Author (2010). Leadership et formation mutuelle parmi les enseignants: le cas du Ghana. In M. Chatry-Komarek (Coordonee), Professionnaliser les enseignants de multilingues en Afrique (pp. 111-131). Paris: L’Harmattan.

Author (2013). Re-envisioning the Ghanaian ecolinguistic landscape: Local illustration and literacy. Intercultural Education, 24(4), pp. 348-354. DOI: 10.1080/ 14675986.2013.812402

Author , Sulemana, S., Alhasan, A., Abudu, G., & Karim, A. (2014). School for Life in Ghana: Promoting literate opportunities for rural youth. Journal of Multilingual and Multicultural Development, 35(7), pp. 692-708. DOI: 10.1080/01434632.2014.908891

Author (2015, October). Resisting oppression: The case for outsider languages. In A. Sherris (Chair), Resisting dominant discourses: Pathways to literacy in outsider indigenous Ghanaian languages. Symposium conducted at the meeting of the First School of Languages Conference on Multilingualism in the African Context: Resource or challenge? University of Ghana, Legon, Ghana.

Author , & Burns, M. S. (2015). New border crossings for the interaction hypothesis: The effects of feedback on Gonja speakers learning English in a rural school in Ghana. Pedagogies: An International Journal. DOI: 10.1080/1554480X.2015.1050026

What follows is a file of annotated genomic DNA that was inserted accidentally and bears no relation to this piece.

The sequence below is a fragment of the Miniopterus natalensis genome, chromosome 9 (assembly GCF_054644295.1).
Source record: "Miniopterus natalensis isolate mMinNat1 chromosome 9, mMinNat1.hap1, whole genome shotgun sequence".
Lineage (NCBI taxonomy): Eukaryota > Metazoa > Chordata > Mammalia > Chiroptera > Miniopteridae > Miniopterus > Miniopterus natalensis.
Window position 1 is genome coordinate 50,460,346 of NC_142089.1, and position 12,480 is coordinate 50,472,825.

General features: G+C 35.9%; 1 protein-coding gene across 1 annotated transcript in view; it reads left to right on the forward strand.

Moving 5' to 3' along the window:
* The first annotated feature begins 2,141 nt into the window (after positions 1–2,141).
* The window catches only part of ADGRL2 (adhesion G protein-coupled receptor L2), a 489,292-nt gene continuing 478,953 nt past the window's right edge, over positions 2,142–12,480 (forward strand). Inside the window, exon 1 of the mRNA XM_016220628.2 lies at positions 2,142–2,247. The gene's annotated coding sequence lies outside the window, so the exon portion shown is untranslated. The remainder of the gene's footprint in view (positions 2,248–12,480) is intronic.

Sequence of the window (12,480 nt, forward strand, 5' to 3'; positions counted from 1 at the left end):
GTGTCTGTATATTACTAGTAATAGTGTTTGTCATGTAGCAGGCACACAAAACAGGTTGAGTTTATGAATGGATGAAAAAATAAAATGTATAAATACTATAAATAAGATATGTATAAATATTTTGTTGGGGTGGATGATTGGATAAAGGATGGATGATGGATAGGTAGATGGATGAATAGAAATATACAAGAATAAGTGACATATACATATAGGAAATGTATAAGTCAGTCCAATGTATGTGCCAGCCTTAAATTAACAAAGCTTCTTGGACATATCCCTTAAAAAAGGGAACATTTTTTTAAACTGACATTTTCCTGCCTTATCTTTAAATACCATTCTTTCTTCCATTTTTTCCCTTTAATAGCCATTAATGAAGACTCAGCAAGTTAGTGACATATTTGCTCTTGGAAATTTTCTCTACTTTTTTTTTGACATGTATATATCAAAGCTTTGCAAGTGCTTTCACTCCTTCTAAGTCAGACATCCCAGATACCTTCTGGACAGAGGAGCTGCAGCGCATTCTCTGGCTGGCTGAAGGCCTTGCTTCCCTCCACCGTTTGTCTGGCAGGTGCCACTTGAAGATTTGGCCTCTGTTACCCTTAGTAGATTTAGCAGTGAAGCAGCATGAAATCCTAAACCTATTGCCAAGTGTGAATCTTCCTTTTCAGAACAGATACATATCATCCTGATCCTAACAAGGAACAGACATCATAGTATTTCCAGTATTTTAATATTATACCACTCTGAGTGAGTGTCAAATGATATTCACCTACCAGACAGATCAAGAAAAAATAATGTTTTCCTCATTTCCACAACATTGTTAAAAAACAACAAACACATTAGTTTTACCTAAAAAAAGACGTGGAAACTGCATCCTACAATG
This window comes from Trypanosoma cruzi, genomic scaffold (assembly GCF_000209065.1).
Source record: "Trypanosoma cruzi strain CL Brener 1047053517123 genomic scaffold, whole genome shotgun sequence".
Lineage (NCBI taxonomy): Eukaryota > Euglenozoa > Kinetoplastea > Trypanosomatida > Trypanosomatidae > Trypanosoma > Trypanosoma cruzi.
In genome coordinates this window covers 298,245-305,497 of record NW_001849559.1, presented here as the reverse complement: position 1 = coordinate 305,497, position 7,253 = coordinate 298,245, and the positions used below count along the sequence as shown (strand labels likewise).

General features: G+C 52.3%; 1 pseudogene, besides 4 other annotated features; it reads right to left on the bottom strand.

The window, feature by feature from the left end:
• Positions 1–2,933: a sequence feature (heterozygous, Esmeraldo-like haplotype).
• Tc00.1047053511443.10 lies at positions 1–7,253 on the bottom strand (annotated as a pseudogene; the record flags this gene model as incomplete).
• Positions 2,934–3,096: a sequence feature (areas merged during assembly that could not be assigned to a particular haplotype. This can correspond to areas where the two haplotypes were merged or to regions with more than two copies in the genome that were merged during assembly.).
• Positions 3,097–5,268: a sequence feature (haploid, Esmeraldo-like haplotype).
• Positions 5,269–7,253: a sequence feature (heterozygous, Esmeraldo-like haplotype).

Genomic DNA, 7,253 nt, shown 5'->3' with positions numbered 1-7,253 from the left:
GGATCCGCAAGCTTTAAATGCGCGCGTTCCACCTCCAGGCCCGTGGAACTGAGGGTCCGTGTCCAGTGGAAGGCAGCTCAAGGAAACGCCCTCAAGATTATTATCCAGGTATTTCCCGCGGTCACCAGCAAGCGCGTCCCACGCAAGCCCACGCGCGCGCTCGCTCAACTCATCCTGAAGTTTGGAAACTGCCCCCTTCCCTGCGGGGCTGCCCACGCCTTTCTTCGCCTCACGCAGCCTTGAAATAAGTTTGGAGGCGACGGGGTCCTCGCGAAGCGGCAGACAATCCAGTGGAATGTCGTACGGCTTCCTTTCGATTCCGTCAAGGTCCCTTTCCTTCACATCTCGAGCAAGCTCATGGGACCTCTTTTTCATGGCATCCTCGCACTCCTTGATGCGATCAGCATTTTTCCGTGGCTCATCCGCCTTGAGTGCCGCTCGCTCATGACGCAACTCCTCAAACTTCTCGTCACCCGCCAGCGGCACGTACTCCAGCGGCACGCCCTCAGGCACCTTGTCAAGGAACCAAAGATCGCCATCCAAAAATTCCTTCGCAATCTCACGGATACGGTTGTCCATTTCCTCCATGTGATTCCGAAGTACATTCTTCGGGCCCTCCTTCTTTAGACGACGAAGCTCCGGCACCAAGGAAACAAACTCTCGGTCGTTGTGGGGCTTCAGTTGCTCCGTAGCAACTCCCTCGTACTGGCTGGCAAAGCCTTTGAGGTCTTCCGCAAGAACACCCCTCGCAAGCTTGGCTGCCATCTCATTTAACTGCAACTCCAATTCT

Author , Pete, T., & Haynes, E. (2015). Literacy and language instruction: Flathead Salish metaphor and a task-based pedagogy for its revitalization. In E. Piirainen & A. Sherris (Eds.), Language endangerment: Disappearing metaphors and shifting conceptualizations. Amsterdam: John Benjamins.

Author , & Robbins, J. (2015). Transitional Turtle Soup: Reconceptualizing Mikasuki Language Acquisition Planning In M. C. Jones Policy and planning for endangered languages. Cambridge, UK: Cambridge University Press.

Snow, C., Griffin, P., & Burns, S. (2005). Knowledge to support the teaching of reading: Preparing teachers for a changing world. San Francisco: Jossey-Bass.

Street, B. (1995). Social Literacies: Critical Approaches to Literacy in Development, Ethnography and Education. London: Longman.

Thomason, S. (2001). Language contact: An introduction. Washington, DC: Georgetown University Press.

United Nations General Assembly. Declaration on the rights of indigenous peoples. Accessed March, 13, 2016.



How to Cite

Sherris, A. (2017). Talk to Text Safaliba Literacy Activism: Grassroots Ghanaian Educational Language Policy. Writing & Pedagogy, 9(1), 163–195.



Reflections on Practice